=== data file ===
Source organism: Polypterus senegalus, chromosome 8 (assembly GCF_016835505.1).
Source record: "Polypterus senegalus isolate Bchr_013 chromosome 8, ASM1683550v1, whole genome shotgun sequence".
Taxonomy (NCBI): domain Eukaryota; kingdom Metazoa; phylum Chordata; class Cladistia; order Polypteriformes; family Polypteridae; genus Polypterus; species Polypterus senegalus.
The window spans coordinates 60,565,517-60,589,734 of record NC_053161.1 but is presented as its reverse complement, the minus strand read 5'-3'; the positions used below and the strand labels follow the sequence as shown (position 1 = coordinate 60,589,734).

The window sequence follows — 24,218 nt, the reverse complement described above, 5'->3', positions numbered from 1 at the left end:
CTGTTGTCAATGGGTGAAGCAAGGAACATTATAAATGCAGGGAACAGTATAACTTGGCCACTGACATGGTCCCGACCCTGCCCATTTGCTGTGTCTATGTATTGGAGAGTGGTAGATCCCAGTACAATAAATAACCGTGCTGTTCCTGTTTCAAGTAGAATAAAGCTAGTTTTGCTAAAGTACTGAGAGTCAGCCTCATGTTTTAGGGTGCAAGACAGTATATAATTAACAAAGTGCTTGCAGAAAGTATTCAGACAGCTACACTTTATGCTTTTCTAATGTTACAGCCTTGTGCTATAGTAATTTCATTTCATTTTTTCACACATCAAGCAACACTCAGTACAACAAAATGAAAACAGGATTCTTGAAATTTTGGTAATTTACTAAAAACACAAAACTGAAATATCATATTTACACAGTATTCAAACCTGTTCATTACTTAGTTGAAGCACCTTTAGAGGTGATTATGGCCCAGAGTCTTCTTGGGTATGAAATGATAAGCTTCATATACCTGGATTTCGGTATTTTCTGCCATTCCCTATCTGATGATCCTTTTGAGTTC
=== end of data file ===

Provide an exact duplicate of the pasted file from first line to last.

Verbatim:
Source organism: Polypterus senegalus, chromosome 8 (assembly GCF_016835505.1).
Source record: "Polypterus senegalus isolate Bchr_013 chromosome 8, ASM1683550v1, whole genome shotgun sequence".
Taxonomy (NCBI): domain Eukaryota; kingdom Metazoa; phylum Chordata; class Cladistia; order Polypteriformes; family Polypteridae; genus Polypterus; species Polypterus senegalus.
The window spans coordinates 60,565,517-60,589,734 of record NC_053161.1 but is presented as its reverse complement, the minus strand read 5'-3'; the positions used below and the strand labels follow the sequence as shown (position 1 = coordinate 60,589,734).

The window sequence follows — 24,218 nt, the reverse complement described above, 5'->3', positions numbered from 1 at the left end:
CTGTTGTCAATGGGTGAAGCAAGGAACATTATAAATGCAGGGAACAGTATAACTTGGCCACTGACATGGTCCCGACCCTGCCCATTTGCTGTGTCTATGTATTGGAGAGTGGTAGATCCCAGTACAATAAATAACCGTGCTGTTCCTGTTTCAAGTAGAATAAAGCTAGTTTTGCTAAAGTACTGAGAGTCAGCCTCATGTTTTAGGGTGCAAGACAGTATATAATTAACAAAGTGCTTGCAGAAAGTATTCAGACAGCTACACTTTATGCTTTTCTAATGTTACAGCCTTGTGCTATAGTAATTTCATTTCATTTTTTCACACATCAAGCAACACTCAGTACAACAAAATGAAAACAGGATTCTTGAAATTTTGGTAATTTACTAAAAACACAAAACTGAAATATCATATTTACACAGTATTCAAACCTGTTCATTACTTAGTTGAAGCACCTTTAGAGGTGATTATGGCCCAGAGTCTTCTTGGGTATGAAATGATAAGCTTCATATACCTGGATTTCGGTATTTTCTGCCATTCCCTATCTGATGATCCTTTTGAGTTC